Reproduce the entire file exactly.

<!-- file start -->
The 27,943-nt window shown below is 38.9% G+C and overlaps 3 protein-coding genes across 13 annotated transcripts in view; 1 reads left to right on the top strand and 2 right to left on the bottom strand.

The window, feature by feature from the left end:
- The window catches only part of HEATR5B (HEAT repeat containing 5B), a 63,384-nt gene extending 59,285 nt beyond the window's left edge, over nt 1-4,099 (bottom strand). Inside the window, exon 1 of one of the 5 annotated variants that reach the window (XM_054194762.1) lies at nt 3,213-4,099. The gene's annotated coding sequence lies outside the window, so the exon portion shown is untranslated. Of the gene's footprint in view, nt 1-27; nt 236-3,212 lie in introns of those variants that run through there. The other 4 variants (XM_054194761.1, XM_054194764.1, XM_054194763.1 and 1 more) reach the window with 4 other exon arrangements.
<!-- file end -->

The 27,943-nt window shown below is 38.9% G+C and overlaps 3 protein-coding genes across 13 annotated transcripts in view; 1 reads left to right on the top strand and 2 right to left on the bottom strand.

The window, feature by feature from the left end:
- The window catches only part of HEATR5B (HEAT repeat containing 5B), a 63,384-nt gene extending 59,285 nt beyond the window's left edge, over nt 1-4,099 (bottom strand). Inside the window, exon 1 of one of the 5 annotated variants that reach the window (XM_054194762.1) lies at nt 3,213-4,099. The gene's annotated coding sequence lies outside the window, so the exon portion shown is untranslated. Of the gene's footprint in view, nt 1-27; nt 236-3,212 lie in introns of those variants that run through there. The other 4 variants (XM_054194761.1, XM_054194764.1, XM_054194763.1 and 1 more) reach the window with 4 other exon arrangements.